Afriyie, who has said he will stand down at the next election, was previously a successful entrepreneur after setting up the IT firm Connect Support Services and then co-founding the political information provider DeHavilland. Shortly after he was first elected in 2005, that business, of which he owned 72%, was sold to the publishing giant Emap with his share worth £13m.

He paid £4m for a house in his Windsor constituency in 2008, according to Land Registry records. Connect Support Services went into insolvency in 2017 and it was reported at the time that it had racked up £1.7m of debts with HMRC, which is the lead creditor in Afriyie’s forthcoming bankruptcy case.

Afriyie announced his intention to stand down at the next election over the summer, during the Conservative leadership election. He said: “With Brexit concluded and the fourth leadership election under way, I feel that now it the right time for a new MP to represent our constituency and continue to protect and promote our beautiful area in the years ahead.

“There is no greater honour than to serve your country and your constituents, and I will diligently continue to perform my duties until the next election.”

MRP Poll Gives Labour a 314 seat Majority. Tories reduced to 69

The poll shows that the Conservative Party would be likely wiped out in much of the north of England, with the model suggesting that the party would not hold a single seat north of Lincolnshire, while also losing all of the seats in London, and conceding many seats in the South West to Labour and the Liberal Democrats.

Tories reduced to 69 seats, Jupp loses his! – Owl

[For explanation of MRP – see footnote.]

This latest MRP model reflects the position now, of two parties experiencing widely differing electoral fortunes.

  • MRP Voting Intention: Labour 48% (+3); Conservative 28% (-5); Lib Dem 11% (+1); Reform UK 4% (+1); Green 3% (-1); change from Savanta MRP poll in September
  • MRP seat forecast: Labour 482 (+280); Con 69 (-296); SNP 55 (+7); LD 21 (+10); Plaid Cymru 4 (=); Green 1 (=); Labour majority of 314; change from GE 2019 results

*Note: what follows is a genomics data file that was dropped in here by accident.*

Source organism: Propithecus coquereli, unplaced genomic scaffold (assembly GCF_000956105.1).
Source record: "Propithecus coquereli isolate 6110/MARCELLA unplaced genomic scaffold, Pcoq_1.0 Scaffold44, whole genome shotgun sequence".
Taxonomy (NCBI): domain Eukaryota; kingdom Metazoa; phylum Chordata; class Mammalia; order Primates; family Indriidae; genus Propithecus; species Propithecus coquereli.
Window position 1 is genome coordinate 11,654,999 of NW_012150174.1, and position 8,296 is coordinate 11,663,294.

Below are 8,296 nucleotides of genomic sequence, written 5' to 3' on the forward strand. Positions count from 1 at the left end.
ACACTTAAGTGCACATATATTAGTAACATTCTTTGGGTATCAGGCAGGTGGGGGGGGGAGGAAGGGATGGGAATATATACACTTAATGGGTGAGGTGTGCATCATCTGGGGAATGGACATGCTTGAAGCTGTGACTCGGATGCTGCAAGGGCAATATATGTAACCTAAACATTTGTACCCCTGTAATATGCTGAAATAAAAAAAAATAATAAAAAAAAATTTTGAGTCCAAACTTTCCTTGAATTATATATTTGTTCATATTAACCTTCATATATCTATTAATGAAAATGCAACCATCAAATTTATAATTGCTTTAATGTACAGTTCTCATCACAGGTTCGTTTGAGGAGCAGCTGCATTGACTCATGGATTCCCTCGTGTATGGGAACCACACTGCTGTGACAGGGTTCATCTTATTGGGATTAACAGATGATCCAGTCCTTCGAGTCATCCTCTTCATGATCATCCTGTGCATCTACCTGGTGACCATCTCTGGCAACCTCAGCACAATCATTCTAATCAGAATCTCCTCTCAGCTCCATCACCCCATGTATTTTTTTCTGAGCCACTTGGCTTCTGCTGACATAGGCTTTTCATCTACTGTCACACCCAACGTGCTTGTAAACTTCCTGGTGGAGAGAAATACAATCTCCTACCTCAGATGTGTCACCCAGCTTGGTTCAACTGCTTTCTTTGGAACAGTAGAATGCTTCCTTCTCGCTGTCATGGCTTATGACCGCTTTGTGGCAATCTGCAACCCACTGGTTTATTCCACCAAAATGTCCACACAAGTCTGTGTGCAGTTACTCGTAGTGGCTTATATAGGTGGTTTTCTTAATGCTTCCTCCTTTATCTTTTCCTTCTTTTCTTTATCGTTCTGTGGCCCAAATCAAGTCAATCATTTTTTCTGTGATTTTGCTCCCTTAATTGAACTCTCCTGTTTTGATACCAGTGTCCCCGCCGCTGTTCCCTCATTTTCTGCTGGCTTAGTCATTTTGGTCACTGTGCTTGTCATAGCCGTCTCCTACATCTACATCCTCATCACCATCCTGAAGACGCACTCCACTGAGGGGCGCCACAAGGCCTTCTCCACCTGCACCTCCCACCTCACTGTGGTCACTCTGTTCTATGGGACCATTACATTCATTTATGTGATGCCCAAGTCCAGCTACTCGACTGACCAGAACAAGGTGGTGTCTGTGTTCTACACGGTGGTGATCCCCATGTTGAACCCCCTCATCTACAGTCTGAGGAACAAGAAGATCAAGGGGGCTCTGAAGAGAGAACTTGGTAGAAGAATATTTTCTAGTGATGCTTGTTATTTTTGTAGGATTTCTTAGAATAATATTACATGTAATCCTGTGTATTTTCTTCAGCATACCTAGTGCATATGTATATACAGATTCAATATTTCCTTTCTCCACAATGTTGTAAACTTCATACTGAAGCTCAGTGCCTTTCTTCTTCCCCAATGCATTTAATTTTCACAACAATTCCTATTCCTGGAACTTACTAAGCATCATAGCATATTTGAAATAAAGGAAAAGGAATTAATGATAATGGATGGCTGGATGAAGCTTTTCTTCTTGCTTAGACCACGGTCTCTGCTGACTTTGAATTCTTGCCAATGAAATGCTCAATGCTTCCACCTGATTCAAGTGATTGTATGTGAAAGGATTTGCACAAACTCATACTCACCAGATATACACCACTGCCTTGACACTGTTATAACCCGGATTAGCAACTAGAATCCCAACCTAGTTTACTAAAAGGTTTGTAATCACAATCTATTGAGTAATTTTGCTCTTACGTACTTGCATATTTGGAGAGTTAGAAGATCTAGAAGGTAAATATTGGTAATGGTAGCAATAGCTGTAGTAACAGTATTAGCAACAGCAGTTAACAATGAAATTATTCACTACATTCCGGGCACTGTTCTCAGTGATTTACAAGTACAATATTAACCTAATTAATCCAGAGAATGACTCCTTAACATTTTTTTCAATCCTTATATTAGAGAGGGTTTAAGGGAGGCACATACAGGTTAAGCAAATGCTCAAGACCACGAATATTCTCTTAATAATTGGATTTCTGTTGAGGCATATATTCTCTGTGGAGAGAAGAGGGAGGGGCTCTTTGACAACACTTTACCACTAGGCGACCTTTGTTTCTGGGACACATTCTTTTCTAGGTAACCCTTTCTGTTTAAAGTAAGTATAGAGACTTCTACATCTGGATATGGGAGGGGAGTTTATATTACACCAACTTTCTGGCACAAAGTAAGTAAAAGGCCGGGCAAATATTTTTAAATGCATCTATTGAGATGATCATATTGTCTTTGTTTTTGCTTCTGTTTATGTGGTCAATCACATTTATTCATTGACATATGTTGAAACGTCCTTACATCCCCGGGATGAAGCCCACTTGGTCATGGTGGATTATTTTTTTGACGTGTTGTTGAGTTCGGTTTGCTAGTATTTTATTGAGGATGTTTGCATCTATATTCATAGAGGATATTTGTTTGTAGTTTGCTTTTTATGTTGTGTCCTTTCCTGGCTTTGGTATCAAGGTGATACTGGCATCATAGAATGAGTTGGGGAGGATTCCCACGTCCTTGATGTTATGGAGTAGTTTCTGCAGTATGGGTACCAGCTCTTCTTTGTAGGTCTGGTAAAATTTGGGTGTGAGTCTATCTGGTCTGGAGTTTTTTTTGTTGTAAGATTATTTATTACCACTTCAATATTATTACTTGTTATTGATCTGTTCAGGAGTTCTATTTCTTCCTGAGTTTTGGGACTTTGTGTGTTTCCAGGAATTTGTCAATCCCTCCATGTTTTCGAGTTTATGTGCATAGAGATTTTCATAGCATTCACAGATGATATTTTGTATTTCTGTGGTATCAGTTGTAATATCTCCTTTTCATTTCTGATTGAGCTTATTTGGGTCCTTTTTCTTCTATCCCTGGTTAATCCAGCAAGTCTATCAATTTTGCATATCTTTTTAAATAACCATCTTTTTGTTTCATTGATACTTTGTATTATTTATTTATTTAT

• Model suggests the Conservatives would lose all seats in the north of England, including Rishi Sunak’s Richmond constituency 

Labour would return to the House of Commons with a 314 seat majority if an election were tomorrow, according to the latest MRP nowcast from Savanta.

The poll, Savanta’s first MRP since Labour conference and conducted in conjunction with Electoral Calculus, gives Labour a 20pt voting intention lead which, when converted to seats would more than double the number of MPs they currently have in Westminster.

The poll shows that the Conservative Party would be likely wiped out in much of the north of England, with the model suggesting that the party would not hold a single seat north of Lincolnshire, while also losing all of the seats in London, and conceding many seats in the South West to Labour and the Liberal Democrats.

The SNP gain an extra seven seats according to the model, leaving them with all bar four of Scotland’s 59 Westminster constituencies, while the Liberal Democrats would increase their parliamentary representation to their highest level since 2010, including gaining Dominic Raab’s Esher and Walton seat.

Commenting on the findings, Chris Hopkins, Political Research Director at Savanta, says,

“Last time we published an MRP model, I spoke of both the potential and precarious nature of the 56-seat majority and 12pt lead the poll gave the Labour Party during their conference. Even the most optimistic Labour supporter would not have foreseen what was to come, such was the subsequent Conservative collapse, and therefore this latest MRP model reflects the position now, of two parties experiencing widely differing electoral fortunes.”

“But we must still express caution. Many seats going to Labour in this model, including a few that could be deemed ‘Red Wall’, still indicate a 40% or higher chance of remaining Conservative, and while that would have little impact on the overall election result, it does show that if Rishi Sunak can keep narrowing that Labour lead, point-by-point, the actual results come 2024 could look very different to this nowcast model.”

Commenting on the findings, Martin Baxter, Founder and CEO of Electoral Calculus, says,

“This is an interesting poll, because it is the first MRP we have done since the Conservatives slid so far behind Labour, and therefore we have very little to compare it with. MRP results are different to applying uniform national swing (UNS) to the 2019 General Election baseline. The UNS prediction would give the Conservatives about 24 more seats than this model.”

“Previous elections suggests that MRP is usually more accurate than UNS predictions, but we are in uncharted electoral waters and uncertainty is higher than usual.”

Savanta interviewed 6,237 GB adults aged 18+ online from 2-5 December 2022. Data were compiled in a multi-regression and poststratification (MRP) model by Electoral Calculus. Savanta is a member of the British Polling Council and abides by its rules.

MRP stands for “multi-level regression and post-stratification”, it is a statistical technique. Usually, pollsters conduct research on a sample of people and try to ensure that their sample is representative of the whole population.